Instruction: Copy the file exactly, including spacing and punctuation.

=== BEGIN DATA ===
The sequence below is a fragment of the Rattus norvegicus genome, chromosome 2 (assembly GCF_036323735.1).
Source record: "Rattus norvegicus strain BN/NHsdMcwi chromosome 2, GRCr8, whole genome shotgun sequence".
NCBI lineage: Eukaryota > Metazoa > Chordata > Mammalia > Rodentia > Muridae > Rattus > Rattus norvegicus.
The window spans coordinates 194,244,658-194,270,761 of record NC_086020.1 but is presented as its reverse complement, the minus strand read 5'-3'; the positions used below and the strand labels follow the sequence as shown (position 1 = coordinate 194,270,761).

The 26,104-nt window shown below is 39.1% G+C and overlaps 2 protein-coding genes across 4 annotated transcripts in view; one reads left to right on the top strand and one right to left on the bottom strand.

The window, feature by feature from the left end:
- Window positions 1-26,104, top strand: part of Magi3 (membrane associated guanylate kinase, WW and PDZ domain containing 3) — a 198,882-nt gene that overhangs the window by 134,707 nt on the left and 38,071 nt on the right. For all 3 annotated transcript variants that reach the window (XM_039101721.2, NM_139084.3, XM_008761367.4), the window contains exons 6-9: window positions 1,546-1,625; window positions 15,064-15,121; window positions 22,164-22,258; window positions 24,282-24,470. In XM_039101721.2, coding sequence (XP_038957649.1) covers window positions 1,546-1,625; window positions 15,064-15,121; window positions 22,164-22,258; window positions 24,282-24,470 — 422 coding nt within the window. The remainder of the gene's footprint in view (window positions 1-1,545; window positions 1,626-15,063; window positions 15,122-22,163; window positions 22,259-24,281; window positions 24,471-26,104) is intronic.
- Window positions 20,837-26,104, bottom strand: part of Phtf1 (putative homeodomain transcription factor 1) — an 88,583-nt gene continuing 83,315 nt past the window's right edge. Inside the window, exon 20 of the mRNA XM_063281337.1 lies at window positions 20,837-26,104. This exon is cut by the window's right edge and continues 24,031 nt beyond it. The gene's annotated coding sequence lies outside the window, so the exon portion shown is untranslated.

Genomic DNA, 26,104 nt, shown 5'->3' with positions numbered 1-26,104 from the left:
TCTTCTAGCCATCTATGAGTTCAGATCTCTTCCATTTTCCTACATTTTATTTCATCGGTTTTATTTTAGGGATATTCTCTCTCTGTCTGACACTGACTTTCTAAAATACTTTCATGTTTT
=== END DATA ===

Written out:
The sequence below is a fragment of the Rattus norvegicus genome, chromosome 2 (assembly GCF_036323735.1).
Source record: "Rattus norvegicus strain BN/NHsdMcwi chromosome 2, GRCr8, whole genome shotgun sequence".
NCBI lineage: Eukaryota > Metazoa > Chordata > Mammalia > Rodentia > Muridae > Rattus > Rattus norvegicus.
The window spans coordinates 194,244,658-194,270,761 of record NC_086020.1 but is presented as its reverse complement, the minus strand read 5'-3'; the positions used below and the strand labels follow the sequence as shown (position 1 = coordinate 194,270,761).

The 26,104-nt window shown below is 39.1% G+C and overlaps 2 protein-coding genes across 4 annotated transcripts in view; one reads left to right on the top strand and one right to left on the bottom strand.

The window, feature by feature from the left end:
- Window positions 1-26,104, top strand: part of Magi3 (membrane associated guanylate kinase, WW and PDZ domain containing 3) — a 198,882-nt gene that overhangs the window by 134,707 nt on the left and 38,071 nt on the right. For all 3 annotated transcript variants that reach the window (XM_039101721.2, NM_139084.3, XM_008761367.4), the window contains exons 6-9: window positions 1,546-1,625; window positions 15,064-15,121; window positions 22,164-22,258; window positions 24,282-24,470. In XM_039101721.2, coding sequence (XP_038957649.1) covers window positions 1,546-1,625; window positions 15,064-15,121; window positions 22,164-22,258; window positions 24,282-24,470 — 422 coding nt within the window. The remainder of the gene's footprint in view (window positions 1-1,545; window positions 1,626-15,063; window positions 15,122-22,163; window positions 22,259-24,281; window positions 24,471-26,104) is intronic.
- Window positions 20,837-26,104, bottom strand: part of Phtf1 (putative homeodomain transcription factor 1) — an 88,583-nt gene continuing 83,315 nt past the window's right edge. Inside the window, exon 20 of the mRNA XM_063281337.1 lies at window positions 20,837-26,104. This exon is cut by the window's right edge and continues 24,031 nt beyond it. The gene's annotated coding sequence lies outside the window, so the exon portion shown is untranslated.

Genomic DNA, 26,104 nt, shown 5'->3' with positions numbered 1-26,104 from the left:
TCTTCTAGCCATCTATGAGTTCAGATCTCTTCCATTTTCCTACATTTTATTTCATCGGTTTTATTTTAGGGATATTCTCTCTCTGTCTGACACTGACTTTCTAAAATACTTTCATGTTTT